UPDATED, Oct. 24: "Sculpture on the Bikeway," an installation for a community art project led by Arlington artist-in-residence Michelle Lougee, delayed its official launch and artist opening until Sunday, Oct. 24. It is expected to be live for a year.
A number of colorful creations made through the efforts of our craftivist community, working with Lougee and Arlington Public Art Curator Cecily Miller, have been installed in trees along the Minuteman Bikeway.
See some examples on Facebook >> || Oct. 21 Globe review >>
These colorful sculptures are crocheted from plarn, a "yarn" made from plastic bags, and they resemble micro-organisms found in water. The project's goal is to raise awareness of the deadly impact of single-use plastic on environmental and human health. The project is called “Persistence: A Community Response to Pervasive Plastic”and is planned to be on display for a year.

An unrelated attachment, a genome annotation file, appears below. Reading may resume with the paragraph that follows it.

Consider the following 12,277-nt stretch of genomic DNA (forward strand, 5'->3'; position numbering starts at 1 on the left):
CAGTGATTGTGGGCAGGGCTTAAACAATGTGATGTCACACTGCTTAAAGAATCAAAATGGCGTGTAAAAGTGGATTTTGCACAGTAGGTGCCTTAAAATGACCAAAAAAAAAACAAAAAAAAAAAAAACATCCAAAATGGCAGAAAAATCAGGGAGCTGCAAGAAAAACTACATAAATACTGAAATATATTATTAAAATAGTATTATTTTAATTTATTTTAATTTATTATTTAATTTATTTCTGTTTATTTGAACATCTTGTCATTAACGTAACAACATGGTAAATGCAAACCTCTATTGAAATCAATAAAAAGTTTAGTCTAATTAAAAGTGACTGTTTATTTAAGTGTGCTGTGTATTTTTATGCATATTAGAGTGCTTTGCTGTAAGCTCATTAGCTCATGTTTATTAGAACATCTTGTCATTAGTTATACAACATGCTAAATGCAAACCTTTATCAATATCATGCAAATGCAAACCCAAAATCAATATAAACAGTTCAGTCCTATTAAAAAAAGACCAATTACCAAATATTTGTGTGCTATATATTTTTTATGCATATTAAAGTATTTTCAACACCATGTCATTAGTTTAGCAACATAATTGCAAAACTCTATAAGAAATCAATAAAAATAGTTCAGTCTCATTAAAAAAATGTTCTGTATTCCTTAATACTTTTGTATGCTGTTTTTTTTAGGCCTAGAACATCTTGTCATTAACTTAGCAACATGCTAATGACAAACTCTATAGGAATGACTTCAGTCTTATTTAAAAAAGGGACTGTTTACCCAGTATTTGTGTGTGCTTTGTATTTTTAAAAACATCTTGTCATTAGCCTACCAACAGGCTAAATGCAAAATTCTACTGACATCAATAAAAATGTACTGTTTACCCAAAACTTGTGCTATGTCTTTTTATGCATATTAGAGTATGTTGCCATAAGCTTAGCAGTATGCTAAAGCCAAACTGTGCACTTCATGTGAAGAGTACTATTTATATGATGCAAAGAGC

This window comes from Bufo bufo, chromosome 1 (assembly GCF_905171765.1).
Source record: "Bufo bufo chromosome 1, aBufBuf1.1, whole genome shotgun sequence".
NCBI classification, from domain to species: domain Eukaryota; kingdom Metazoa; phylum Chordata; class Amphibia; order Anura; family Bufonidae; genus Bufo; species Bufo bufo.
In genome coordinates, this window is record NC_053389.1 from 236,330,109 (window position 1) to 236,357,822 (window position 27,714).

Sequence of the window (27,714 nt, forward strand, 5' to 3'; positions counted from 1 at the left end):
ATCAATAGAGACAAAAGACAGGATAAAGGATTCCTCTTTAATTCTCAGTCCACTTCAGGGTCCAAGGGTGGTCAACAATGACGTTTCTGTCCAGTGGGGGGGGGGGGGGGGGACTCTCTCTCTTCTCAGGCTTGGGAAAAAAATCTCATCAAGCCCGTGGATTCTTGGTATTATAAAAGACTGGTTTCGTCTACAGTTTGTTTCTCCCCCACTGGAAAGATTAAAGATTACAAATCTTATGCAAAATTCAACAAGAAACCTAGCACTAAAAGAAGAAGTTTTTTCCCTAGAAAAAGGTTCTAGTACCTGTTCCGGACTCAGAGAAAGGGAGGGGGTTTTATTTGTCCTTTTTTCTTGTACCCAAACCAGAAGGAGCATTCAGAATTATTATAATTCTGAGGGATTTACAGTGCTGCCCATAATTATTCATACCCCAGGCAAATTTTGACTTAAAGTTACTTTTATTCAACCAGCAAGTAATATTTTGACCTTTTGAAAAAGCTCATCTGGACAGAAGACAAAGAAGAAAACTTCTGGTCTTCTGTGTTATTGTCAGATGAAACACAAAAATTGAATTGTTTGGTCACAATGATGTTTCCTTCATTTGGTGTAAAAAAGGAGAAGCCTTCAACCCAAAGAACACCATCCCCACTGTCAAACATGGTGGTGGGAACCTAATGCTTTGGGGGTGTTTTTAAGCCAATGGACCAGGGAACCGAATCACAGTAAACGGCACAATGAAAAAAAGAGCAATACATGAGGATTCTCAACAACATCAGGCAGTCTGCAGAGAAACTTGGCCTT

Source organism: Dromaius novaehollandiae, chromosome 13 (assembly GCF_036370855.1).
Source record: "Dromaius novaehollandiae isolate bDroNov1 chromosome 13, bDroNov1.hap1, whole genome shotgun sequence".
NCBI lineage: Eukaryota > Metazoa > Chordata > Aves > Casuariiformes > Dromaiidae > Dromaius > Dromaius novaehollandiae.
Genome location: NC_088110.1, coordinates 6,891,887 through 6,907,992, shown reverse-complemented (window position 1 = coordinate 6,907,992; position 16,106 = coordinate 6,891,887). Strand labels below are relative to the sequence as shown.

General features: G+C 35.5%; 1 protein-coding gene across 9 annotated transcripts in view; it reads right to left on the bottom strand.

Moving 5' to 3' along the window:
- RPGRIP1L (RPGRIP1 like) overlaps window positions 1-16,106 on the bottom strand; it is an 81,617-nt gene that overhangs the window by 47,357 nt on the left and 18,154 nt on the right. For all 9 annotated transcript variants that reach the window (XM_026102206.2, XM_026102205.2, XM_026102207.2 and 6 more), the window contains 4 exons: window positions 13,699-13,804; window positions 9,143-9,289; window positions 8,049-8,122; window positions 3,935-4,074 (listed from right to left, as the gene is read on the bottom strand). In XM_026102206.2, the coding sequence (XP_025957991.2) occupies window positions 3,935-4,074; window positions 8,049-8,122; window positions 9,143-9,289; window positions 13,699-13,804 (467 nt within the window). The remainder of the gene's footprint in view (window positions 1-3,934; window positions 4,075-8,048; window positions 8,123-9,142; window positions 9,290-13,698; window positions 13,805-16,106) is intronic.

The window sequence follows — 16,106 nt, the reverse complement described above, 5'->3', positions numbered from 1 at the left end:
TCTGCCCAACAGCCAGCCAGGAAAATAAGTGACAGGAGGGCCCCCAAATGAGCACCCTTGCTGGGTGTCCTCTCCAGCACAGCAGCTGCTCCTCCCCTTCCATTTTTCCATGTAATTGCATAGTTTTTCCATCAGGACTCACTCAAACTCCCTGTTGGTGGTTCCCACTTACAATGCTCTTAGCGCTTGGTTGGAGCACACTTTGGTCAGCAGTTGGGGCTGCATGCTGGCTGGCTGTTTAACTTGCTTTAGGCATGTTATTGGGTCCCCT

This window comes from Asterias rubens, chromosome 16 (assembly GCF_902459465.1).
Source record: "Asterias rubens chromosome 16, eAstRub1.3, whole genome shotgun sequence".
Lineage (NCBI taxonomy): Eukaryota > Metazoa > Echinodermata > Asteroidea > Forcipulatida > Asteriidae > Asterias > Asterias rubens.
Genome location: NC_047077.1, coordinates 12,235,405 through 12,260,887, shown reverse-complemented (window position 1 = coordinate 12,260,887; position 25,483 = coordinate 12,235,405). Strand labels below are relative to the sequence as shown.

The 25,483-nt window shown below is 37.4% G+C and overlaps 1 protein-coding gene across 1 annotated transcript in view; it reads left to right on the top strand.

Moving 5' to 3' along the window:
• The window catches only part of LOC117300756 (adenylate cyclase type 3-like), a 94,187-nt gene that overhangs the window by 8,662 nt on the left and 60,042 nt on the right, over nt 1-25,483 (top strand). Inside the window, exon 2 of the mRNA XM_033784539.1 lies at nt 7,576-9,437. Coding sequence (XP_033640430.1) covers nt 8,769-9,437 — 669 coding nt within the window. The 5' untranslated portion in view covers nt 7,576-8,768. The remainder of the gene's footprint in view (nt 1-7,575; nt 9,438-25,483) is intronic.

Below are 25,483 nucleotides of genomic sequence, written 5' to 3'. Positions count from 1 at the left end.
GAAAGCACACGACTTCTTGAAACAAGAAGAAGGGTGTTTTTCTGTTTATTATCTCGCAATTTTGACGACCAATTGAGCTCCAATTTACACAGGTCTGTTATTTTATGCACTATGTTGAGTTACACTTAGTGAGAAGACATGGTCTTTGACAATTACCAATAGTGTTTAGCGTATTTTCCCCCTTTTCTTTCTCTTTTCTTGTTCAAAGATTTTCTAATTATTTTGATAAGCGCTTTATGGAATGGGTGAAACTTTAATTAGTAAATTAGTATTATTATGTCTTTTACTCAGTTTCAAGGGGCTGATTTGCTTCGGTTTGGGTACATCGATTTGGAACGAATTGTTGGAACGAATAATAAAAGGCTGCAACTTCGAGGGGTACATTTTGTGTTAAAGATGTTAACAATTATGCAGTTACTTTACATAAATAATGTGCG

To find these wonderful "creatures," start venturing down the Minuteman Bikeway toward Alewife from the Kickstand Cafe. A paved path goes down to the fields by the Boys and Girls Club, and there is a huge tree at the fork. Three works are there, and one across the bikeway in another large tree.
Keep going, and you will find two near the Spy Pond playground on the right. The larger one is inspired by a "tardigrade" -- a tiny organism found in water.
About 37 colorful sculptures adorn trees along the path between Linwood Street and Swan Place. These colorful sculptures are crocheted from plarn, a "yarn" made from plastic bags, and resemble micro-organisms found in water.
This Artist-in-Residence project was generously supported by grants from the Massachusetts Cultural Council, the Grants Committee of ACAC, and the Friends of the Fox Library. Additional support provided by generous donations through ACAC’s annual fund-raiser "Chairful Where You Sit" and from individual contributors.
For more information about the Plarn Art to Save the Planet project, see the overview page on Arts Arlington.
This news announcement was published Tuesday, Sept. 1, and updated Oct. 24.
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